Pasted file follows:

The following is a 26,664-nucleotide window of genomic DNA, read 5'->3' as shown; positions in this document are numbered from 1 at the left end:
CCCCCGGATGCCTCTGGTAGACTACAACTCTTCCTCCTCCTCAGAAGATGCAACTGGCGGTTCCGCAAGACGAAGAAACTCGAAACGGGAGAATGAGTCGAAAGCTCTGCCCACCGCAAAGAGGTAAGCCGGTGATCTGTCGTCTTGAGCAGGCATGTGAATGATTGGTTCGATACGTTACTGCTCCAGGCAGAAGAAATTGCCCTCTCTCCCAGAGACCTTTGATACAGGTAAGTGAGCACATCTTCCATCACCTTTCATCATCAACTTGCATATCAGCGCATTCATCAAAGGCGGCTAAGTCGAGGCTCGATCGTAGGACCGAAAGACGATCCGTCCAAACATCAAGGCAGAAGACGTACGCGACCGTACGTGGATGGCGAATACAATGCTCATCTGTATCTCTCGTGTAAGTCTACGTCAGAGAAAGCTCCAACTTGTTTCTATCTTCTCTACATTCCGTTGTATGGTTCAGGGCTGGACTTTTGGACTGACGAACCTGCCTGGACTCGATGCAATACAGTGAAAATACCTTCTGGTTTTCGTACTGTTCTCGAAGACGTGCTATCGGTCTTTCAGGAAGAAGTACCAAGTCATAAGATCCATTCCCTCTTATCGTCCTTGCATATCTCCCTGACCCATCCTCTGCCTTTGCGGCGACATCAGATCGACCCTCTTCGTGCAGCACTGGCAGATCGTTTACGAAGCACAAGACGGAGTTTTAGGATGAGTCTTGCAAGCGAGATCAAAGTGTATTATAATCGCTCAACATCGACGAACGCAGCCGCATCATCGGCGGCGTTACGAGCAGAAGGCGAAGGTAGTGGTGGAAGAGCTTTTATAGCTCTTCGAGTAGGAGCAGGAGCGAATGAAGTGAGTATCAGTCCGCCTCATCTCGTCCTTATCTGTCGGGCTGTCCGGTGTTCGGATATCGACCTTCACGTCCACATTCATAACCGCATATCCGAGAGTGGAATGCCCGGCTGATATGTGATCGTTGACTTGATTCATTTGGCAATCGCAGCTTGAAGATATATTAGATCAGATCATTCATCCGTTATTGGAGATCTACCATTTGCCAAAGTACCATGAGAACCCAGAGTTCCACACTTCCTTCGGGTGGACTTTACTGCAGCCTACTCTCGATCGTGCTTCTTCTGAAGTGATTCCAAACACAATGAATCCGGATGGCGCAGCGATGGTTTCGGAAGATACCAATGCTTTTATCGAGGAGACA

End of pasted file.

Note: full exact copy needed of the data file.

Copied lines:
The following is a 26,664-nucleotide window of genomic DNA, read 5'->3' as shown; positions in this document are numbered from 1 at the left end:
CCCCCGGATGCCTCTGGTAGACTACAACTCTTCCTCCTCCTCAGAAGATGCAACTGGCGGTTCCGCAAGACGAAGAAACTCGAAACGGGAGAATGAGTCGAAAGCTCTGCCCACCGCAAAGAGGTAAGCCGGTGATCTGTCGTCTTGAGCAGGCATGTGAATGATTGGTTCGATACGTTACTGCTCCAGGCAGAAGAAATTGCCCTCTCTCCCAGAGACCTTTGATACAGGTAAGTGAGCACATCTTCCATCACCTTTCATCATCAACTTGCATATCAGCGCATTCATCAAAGGCGGCTAAGTCGAGGCTCGATCGTAGGACCGAAAGACGATCCGTCCAAACATCAAGGCAGAAGACGTACGCGACCGTACGTGGATGGCGAATACAATGCTCATCTGTATCTCTCGTGTAAGTCTACGTCAGAGAAAGCTCCAACTTGTTTCTATCTTCTCTACATTCCGTTGTATGGTTCAGGGCTGGACTTTTGGACTGACGAACCTGCCTGGACTCGATGCAATACAGTGAAAATACCTTCTGGTTTTCGTACTGTTCTCGAAGACGTGCTATCGGTCTTTCAGGAAGAAGTACCAAGTCATAAGATCCATTCCCTCTTATCGTCCTTGCATATCTCCCTGACCCATCCTCTGCCTTTGCGGCGACATCAGATCGACCCTCTTCGTGCAGCACTGGCAGATCGTTTACGAAGCACAAGACGGAGTTTTAGGATGAGTCTTGCAAGCGAGATCAAAGTGTATTATAATCGCTCAACATCGACGAACGCAGCCGCATCATCGGCGGCGTTACGAGCAGAAGGCGAAGGTAGTGGTGGAAGAGCTTTTATAGCTCTTCGAGTAGGAGCAGGAGCGAATGAAGTGAGTATCAGTCCGCCTCATCTCGTCCTTATCTGTCGGGCTGTCCGGTGTTCGGATATCGACCTTCACGTCCACATTCATAACCGCATATCCGAGAGTGGAATGCCCGGCTGATATGTGATCGTTGACTTGATTCATTTGGCAATCGCAGCTTGAAGATATATTAGATCAGATCATTCATCCGTTATTGGAGATCTACCATTTGCCAAAGTACCATGAGAACCCAGAGTTCCACACTTCCTTCGGGTGGACTTTACTGCAGCCTACTCTCGATCGTGCTTCTTCTGAAGTGATTCCAAACACAATGAATCCGGATGGCGCAGCGATGGTTTCGGAAGATACCAATGCTTTTATCGAGGAGACA